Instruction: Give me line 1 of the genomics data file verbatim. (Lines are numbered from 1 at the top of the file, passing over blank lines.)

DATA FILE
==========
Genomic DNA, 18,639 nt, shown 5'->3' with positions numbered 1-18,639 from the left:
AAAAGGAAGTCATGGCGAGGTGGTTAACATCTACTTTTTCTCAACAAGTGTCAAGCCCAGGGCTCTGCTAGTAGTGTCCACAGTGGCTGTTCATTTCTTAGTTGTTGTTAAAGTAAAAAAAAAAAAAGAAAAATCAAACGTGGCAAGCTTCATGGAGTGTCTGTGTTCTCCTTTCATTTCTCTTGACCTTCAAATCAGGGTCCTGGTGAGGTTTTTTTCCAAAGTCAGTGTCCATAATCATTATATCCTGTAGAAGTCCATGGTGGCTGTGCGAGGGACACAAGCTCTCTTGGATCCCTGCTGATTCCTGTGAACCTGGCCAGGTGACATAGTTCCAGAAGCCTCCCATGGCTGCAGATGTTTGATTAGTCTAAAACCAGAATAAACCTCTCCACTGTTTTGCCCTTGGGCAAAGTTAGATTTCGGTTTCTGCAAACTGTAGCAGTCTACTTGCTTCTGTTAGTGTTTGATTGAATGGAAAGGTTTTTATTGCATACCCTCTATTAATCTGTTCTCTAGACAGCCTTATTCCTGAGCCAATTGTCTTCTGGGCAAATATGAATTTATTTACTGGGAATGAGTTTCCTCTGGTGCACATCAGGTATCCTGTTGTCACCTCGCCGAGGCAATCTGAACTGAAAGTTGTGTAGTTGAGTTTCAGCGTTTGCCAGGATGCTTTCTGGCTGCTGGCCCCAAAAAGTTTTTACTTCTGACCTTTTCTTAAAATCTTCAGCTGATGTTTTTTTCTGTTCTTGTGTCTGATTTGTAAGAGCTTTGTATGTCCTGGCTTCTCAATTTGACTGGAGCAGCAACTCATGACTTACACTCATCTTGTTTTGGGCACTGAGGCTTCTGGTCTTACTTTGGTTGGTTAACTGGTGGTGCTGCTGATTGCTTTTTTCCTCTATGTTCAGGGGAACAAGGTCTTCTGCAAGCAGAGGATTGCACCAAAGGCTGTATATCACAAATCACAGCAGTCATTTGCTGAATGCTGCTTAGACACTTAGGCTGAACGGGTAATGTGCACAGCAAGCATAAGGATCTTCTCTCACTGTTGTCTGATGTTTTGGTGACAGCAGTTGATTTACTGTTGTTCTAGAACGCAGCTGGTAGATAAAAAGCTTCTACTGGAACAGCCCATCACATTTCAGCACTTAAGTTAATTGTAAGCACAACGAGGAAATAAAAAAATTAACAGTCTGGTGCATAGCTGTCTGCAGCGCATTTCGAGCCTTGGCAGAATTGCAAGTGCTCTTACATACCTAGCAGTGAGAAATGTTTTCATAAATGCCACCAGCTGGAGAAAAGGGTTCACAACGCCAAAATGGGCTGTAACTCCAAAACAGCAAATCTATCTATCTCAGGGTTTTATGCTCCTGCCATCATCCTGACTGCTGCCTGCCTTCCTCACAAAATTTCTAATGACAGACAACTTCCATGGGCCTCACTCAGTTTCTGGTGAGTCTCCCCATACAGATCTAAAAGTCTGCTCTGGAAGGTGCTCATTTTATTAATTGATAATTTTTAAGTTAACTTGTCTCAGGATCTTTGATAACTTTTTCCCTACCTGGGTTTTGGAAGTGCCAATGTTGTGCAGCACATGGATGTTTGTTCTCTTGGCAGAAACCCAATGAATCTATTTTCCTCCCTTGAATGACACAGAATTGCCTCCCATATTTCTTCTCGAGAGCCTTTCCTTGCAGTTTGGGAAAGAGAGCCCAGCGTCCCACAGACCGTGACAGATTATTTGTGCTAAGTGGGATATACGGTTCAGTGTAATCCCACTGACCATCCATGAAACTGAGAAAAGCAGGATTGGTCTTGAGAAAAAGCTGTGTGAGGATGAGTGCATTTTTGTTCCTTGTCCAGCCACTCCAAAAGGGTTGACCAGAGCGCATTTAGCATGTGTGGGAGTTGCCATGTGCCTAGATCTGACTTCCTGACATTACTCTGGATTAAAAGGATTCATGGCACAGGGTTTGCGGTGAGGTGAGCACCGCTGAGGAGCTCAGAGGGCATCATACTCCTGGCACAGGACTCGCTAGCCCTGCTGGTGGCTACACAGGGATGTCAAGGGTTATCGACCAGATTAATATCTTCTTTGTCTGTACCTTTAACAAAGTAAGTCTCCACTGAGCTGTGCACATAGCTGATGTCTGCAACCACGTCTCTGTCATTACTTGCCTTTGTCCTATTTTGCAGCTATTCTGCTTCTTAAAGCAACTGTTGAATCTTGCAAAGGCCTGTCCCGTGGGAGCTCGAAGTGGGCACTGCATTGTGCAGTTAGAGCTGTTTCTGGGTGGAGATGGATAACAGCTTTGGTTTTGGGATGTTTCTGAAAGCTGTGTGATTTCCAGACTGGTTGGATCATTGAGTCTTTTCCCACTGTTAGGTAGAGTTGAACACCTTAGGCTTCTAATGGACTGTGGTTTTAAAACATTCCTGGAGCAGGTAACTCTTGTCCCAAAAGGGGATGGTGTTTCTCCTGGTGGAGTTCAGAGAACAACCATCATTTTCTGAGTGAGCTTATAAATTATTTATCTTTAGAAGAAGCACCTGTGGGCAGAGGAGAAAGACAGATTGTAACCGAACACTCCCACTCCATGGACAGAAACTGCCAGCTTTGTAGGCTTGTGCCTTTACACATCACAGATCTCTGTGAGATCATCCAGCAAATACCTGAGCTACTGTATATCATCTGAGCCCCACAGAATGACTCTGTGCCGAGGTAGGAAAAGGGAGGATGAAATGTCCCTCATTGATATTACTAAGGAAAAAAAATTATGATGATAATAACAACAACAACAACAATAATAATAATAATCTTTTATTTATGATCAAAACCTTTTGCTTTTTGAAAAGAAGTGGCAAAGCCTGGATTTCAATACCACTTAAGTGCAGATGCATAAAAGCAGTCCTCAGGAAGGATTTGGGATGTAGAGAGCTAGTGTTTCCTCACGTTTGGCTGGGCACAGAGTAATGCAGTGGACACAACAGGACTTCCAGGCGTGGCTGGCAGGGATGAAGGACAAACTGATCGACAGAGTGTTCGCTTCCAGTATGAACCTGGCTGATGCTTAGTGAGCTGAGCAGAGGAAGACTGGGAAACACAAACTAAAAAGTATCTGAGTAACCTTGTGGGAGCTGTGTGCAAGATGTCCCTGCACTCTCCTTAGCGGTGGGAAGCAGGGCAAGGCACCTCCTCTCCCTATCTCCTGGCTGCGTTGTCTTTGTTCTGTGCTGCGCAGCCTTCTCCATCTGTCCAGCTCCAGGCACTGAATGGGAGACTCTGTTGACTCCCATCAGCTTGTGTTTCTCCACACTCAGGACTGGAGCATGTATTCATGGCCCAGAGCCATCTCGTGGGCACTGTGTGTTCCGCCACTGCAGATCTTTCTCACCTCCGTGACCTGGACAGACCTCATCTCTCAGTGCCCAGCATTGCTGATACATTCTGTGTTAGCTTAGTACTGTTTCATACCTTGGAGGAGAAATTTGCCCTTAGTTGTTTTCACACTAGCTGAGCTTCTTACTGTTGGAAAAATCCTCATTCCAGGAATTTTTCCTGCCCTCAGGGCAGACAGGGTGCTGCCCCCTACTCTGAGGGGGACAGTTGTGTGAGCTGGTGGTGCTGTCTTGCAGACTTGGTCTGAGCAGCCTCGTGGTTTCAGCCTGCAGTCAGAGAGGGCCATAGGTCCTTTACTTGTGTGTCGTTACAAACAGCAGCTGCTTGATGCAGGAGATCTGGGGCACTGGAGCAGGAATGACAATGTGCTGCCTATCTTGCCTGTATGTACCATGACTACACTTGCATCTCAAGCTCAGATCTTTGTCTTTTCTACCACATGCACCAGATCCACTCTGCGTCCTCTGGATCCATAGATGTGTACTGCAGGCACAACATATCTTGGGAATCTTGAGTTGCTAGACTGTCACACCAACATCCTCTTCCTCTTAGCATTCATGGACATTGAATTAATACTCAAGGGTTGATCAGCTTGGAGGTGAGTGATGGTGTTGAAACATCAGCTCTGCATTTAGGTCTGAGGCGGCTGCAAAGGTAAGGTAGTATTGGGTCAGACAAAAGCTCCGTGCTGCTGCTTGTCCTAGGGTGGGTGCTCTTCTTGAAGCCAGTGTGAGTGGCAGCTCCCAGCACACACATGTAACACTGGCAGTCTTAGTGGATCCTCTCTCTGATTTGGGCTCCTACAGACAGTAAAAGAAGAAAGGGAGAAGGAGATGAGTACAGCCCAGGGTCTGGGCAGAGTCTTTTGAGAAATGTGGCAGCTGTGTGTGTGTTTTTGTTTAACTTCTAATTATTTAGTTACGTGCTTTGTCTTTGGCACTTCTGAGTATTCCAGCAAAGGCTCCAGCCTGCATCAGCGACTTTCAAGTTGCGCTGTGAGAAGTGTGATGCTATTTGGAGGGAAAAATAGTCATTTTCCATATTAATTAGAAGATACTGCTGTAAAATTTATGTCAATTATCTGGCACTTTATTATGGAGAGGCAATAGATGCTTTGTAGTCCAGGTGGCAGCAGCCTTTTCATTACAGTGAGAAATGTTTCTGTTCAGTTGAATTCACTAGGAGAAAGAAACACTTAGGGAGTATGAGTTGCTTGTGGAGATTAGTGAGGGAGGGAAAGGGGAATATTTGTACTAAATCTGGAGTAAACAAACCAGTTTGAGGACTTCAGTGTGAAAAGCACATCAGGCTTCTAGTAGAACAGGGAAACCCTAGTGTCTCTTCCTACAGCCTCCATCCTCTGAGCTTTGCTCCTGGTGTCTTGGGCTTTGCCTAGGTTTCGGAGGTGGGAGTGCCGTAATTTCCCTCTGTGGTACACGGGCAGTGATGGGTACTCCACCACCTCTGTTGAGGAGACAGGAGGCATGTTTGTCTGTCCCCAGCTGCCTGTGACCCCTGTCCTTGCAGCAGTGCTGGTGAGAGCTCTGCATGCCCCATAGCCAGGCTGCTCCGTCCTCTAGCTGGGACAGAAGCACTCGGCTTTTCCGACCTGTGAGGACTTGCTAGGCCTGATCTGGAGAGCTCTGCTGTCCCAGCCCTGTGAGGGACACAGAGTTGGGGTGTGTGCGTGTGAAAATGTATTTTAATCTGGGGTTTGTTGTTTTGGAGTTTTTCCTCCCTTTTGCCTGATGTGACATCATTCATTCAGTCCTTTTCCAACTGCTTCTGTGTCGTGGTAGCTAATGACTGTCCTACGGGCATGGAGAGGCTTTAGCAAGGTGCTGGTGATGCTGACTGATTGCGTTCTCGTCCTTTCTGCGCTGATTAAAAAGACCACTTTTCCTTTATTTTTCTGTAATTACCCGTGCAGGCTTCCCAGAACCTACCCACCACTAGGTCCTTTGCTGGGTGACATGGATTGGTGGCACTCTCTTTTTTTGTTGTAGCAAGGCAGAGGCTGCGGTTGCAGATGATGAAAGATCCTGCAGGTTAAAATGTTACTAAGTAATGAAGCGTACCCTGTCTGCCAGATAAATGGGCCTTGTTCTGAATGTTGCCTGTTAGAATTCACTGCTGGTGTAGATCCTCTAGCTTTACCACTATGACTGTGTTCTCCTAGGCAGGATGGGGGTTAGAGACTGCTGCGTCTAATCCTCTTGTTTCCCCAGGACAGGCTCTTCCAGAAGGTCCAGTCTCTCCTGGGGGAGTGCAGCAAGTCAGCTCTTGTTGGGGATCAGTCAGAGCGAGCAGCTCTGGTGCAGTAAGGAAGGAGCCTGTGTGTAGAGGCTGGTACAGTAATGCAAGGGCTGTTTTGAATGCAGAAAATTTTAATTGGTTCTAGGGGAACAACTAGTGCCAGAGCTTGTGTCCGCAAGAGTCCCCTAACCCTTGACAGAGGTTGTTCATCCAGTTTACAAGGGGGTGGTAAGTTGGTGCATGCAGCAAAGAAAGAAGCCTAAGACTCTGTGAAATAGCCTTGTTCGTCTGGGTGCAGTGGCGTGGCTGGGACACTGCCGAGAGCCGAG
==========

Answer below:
Genomic DNA, 18,639 nt, shown 5'->3' with positions numbered 1-18,639 from the left: